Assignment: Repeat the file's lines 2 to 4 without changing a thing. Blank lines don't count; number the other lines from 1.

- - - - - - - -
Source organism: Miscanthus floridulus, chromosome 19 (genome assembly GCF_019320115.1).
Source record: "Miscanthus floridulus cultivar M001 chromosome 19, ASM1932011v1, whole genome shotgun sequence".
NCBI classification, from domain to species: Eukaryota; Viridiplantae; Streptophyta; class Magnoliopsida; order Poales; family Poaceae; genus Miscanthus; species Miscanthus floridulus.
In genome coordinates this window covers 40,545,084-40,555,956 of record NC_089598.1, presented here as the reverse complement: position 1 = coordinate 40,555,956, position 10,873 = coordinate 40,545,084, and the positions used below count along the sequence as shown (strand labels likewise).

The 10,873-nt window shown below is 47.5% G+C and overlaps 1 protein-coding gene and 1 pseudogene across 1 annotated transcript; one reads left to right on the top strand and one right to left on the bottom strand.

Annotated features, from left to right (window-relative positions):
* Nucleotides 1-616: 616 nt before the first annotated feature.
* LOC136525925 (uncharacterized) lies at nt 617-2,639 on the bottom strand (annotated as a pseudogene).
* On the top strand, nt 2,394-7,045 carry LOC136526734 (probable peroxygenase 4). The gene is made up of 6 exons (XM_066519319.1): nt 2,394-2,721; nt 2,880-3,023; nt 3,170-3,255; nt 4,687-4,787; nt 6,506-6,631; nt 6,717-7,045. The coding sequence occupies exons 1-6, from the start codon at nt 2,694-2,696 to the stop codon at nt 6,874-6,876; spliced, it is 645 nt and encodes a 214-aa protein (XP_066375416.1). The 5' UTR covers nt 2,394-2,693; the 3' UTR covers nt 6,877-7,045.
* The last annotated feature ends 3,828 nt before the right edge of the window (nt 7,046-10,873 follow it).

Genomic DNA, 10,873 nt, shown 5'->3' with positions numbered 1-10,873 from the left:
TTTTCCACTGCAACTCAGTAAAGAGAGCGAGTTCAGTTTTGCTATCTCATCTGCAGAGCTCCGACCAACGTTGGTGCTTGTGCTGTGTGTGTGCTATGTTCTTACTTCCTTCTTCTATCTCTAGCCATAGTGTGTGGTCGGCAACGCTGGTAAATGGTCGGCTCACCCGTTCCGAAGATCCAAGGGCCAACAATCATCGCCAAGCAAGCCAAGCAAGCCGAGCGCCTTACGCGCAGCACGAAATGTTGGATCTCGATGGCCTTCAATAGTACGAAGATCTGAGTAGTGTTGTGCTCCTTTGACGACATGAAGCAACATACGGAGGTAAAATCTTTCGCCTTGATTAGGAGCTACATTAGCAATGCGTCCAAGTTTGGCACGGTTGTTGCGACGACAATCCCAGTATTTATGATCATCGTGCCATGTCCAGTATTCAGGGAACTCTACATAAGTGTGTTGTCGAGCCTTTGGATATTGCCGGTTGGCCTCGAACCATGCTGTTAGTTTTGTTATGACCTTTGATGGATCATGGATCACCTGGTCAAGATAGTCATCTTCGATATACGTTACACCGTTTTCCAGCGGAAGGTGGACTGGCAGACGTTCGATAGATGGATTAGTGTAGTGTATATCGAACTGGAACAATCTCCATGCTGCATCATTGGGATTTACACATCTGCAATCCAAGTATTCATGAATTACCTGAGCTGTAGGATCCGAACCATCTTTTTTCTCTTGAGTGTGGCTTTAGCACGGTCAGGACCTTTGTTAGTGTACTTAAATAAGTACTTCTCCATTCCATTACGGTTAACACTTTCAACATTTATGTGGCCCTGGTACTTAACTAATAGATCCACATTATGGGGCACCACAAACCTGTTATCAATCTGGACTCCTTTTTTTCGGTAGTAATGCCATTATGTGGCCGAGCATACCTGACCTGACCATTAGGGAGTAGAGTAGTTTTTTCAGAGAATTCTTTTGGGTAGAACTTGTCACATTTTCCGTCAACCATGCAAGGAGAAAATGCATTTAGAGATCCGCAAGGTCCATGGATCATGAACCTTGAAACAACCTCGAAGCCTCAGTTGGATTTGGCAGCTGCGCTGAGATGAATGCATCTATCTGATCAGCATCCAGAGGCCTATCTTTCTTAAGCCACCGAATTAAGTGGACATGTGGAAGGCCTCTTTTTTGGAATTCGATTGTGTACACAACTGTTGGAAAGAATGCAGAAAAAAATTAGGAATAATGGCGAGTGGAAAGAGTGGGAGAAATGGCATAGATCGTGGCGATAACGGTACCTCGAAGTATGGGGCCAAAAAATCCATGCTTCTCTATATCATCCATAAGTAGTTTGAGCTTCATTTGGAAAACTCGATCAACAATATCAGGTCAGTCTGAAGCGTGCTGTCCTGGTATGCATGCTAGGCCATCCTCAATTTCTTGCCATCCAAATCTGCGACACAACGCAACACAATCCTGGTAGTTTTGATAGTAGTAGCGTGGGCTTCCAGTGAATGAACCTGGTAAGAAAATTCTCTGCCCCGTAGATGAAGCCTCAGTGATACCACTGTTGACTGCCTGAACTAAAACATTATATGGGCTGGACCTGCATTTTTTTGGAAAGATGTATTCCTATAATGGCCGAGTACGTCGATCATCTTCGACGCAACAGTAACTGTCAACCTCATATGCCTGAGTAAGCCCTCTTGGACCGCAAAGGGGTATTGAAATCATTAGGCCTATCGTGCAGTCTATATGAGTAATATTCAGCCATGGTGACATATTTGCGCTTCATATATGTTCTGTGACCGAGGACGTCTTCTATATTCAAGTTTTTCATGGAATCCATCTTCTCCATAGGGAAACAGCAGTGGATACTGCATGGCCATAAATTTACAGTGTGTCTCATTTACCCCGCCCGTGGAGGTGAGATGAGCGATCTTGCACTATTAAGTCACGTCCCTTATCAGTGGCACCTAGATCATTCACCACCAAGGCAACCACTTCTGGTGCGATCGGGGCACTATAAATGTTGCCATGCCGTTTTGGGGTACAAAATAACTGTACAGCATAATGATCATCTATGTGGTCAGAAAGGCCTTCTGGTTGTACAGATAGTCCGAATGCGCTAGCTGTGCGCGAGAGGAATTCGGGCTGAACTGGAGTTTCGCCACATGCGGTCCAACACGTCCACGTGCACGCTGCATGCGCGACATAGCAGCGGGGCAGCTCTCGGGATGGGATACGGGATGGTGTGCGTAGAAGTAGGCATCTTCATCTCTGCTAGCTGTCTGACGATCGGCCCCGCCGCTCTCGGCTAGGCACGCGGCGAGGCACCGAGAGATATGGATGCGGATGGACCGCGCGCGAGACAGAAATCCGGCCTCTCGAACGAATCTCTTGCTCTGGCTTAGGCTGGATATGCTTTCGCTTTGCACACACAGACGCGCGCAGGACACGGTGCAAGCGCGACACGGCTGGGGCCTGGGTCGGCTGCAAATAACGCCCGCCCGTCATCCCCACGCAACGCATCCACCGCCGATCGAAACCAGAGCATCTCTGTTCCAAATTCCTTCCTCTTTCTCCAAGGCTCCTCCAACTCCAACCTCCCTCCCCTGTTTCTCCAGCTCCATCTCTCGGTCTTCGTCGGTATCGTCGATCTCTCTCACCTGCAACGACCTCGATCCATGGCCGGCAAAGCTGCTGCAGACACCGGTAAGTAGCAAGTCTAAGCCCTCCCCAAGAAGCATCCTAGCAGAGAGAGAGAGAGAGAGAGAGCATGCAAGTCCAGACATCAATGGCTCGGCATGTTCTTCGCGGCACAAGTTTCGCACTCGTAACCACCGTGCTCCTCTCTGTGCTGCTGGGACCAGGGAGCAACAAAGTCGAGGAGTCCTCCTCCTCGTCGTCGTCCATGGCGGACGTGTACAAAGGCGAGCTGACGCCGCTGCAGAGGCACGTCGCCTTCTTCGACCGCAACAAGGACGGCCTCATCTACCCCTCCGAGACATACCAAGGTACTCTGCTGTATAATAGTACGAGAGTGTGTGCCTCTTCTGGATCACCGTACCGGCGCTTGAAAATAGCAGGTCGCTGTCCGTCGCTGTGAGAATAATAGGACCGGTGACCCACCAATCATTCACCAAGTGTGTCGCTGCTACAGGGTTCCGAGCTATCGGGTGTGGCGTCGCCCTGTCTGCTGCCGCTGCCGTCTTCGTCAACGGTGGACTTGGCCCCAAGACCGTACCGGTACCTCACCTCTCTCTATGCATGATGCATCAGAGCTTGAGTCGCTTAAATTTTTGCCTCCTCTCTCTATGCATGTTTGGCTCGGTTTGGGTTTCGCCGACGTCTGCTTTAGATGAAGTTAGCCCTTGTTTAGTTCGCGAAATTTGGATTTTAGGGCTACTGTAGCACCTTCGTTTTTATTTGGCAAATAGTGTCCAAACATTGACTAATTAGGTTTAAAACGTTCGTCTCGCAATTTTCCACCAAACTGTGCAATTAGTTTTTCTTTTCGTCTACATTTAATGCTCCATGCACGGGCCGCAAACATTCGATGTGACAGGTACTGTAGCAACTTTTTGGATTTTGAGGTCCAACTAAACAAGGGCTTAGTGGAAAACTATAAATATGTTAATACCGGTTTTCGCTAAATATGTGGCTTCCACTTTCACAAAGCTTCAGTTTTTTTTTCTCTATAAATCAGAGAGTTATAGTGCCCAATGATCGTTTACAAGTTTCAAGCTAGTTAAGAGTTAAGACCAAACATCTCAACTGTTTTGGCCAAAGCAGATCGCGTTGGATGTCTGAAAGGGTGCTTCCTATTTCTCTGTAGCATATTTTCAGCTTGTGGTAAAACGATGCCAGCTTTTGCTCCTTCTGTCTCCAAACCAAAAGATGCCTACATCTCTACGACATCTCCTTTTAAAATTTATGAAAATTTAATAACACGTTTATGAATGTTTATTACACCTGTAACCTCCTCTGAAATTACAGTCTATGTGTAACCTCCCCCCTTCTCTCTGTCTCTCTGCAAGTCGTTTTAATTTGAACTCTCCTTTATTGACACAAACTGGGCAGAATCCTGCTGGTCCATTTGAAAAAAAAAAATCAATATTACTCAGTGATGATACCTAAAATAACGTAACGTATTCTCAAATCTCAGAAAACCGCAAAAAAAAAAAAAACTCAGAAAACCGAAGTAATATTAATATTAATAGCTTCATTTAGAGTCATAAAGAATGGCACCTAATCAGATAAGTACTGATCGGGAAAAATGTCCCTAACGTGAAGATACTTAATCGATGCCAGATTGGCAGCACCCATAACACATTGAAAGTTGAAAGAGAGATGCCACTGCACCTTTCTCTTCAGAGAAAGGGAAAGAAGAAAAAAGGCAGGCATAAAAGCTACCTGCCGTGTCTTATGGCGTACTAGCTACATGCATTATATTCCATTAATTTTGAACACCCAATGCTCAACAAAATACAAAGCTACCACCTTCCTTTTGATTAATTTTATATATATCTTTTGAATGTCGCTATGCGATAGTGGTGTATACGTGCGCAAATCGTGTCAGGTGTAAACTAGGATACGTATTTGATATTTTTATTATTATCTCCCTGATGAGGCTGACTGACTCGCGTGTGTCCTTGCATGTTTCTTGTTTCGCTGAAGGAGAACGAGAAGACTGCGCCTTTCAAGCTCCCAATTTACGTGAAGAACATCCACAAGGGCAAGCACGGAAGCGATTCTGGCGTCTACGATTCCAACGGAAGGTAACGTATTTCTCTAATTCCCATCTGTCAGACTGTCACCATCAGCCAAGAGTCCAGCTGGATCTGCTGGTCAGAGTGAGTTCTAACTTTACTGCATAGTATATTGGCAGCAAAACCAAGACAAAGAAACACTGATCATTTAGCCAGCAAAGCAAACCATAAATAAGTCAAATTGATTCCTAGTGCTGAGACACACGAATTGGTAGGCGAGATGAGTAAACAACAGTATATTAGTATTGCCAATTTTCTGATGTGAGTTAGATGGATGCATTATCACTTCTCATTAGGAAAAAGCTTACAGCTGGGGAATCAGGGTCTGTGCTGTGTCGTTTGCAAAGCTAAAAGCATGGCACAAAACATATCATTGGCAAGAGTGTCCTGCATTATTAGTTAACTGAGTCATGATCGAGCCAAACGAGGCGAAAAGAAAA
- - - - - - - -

Source record: "Miscanthus floridulus cultivar M001 chromosome 19, ASM1932011v1, whole genome shotgun sequence".
NCBI classification, from domain to species: Eukaryota; Viridiplantae; Streptophyta; class Magnoliopsida; order Poales; family Poaceae; genus Miscanthus; species Miscanthus floridulus.
In genome coordinates this window covers 40,545,084-40,555,956 of record NC_089598.1, presented here as the reverse complement: position 1 = coordinate 40,555,956, position 10,873 = coordinate 40,545,084, and the positions used below count along the sequence as shown (strand labels likewise).